Roving 20 is typically a loosely twisted length of flexible filaments 25. Filaments 25 are generally the same length as roving 20; that is, roving 20 is not composed of short, fuzzy filaments that hold together by friction. Filaments 25 may be made of glass, graphite, nylon, aramid, carbon, high-modulus polyethylene, ceramic, quartz, PBO, fullerene, LCP, steel, or other material that can be manufactured in long filaments and that has high tensile strength.

Backfill 40 is preferably a solidifiable fluid that can be poured or injected into borehole 50 and that preferably hardens without addition of heat or evolution of toxic or obnoxious fumes. Backfill 40 can be a cementitious material, such as grout or a synthetic or natural curable resin, such as epoxy 47, polyurethane, acrylic, or other resin that has good cohesive and adhesive strength. The viscosity of backfill 40, when in the fluid state, is preferably low enough that backfill 40 flows around roving 20 to embed it intimately. Roving 20 may include an adhesion promoting coating on the surface of filaments 25 to increase the adhesion between roving 21 and backfill 40.

Filaments 25 of each free end 21, 23 are spread apart, such as by pulling and using the hands to apply shearing force generally perpendicular to the length of roving 20. The separated filaments 25 are splayed against an area of the surface of second beam 111B that is adjacent a borehole opening 51. The area of the surface of second beam 111B against which filaments 25 are splayed is typically at least three times as wide as the nominal diameter of roving 20; thus, the length of free ends 21, 23 protruding from a borehole opening 51 must be at least equal to the nominal diameter of roving 20 and is generally greater. By “nominal diameter” is meant the average diameter of roving 20, when roving 20 is neither compressed nor with filaments 25 splayed apart.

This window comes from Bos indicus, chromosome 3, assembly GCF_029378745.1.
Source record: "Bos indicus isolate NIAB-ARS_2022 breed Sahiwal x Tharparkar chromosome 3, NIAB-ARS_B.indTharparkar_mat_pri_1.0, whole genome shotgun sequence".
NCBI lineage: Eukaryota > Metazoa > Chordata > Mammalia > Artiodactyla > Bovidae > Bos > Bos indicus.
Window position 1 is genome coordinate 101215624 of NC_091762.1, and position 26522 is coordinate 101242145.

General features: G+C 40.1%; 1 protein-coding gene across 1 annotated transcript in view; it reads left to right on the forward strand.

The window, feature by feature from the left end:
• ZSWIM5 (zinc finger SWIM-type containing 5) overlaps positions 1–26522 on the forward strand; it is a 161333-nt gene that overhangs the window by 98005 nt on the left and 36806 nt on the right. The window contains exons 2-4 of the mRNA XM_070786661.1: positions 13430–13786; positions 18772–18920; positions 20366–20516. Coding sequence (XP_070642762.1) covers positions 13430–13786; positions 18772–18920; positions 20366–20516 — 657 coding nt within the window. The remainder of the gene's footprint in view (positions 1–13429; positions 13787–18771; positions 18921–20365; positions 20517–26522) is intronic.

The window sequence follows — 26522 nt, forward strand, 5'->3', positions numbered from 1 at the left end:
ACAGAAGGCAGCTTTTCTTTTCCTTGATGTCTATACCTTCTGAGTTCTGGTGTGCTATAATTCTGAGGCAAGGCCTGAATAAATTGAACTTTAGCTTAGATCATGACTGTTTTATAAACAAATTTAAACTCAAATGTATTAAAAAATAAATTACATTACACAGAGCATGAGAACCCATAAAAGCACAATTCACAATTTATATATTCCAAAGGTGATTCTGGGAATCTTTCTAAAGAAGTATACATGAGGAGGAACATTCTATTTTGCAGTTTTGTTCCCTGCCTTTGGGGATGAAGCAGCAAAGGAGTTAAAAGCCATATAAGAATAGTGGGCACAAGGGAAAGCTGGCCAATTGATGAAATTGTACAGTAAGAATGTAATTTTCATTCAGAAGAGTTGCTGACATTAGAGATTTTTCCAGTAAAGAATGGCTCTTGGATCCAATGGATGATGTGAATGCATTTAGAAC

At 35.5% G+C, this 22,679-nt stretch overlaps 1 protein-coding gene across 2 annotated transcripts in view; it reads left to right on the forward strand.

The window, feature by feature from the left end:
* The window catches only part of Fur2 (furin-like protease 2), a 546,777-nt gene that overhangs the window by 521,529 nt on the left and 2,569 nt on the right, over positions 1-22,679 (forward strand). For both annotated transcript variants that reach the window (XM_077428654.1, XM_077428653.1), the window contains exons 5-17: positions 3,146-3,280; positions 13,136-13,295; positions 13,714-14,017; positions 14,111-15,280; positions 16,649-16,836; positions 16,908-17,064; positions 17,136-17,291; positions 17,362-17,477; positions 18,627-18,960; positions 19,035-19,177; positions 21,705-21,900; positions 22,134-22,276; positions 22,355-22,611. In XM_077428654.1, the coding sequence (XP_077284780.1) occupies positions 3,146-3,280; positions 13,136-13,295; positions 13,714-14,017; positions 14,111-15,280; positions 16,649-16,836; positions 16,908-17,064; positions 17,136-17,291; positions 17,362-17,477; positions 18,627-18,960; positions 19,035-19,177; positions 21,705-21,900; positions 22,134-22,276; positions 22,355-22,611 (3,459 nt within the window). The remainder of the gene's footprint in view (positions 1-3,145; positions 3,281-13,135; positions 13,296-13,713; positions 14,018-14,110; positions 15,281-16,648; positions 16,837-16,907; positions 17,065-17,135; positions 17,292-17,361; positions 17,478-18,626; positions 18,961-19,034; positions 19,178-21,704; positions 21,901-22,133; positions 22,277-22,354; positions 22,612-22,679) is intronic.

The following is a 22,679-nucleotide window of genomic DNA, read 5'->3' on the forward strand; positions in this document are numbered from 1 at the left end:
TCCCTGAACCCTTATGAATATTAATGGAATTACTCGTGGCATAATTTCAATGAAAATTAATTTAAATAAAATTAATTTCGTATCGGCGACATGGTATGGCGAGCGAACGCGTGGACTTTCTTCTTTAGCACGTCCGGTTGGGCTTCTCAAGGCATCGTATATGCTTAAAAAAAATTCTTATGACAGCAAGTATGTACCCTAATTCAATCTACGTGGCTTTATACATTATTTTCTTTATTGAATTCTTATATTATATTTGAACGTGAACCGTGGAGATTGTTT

The splayed filaments 25 are attached to an area of the surface of second beam 111B by adhesive means 30, such as epoxy resin 33. Adhesive means 30 may be any of many synthetic or natural resins, such as polyurethane, polyurea, acrylic, latex, or silicone, that have high cohesive and adhesive strength and that adhere well to roving 20 and the surface of second beam 111B. Adhesive means 30 may also include an inorganic material, such as cementitious grout, or a composite, such as a panel of resin-impregnated fiberglass.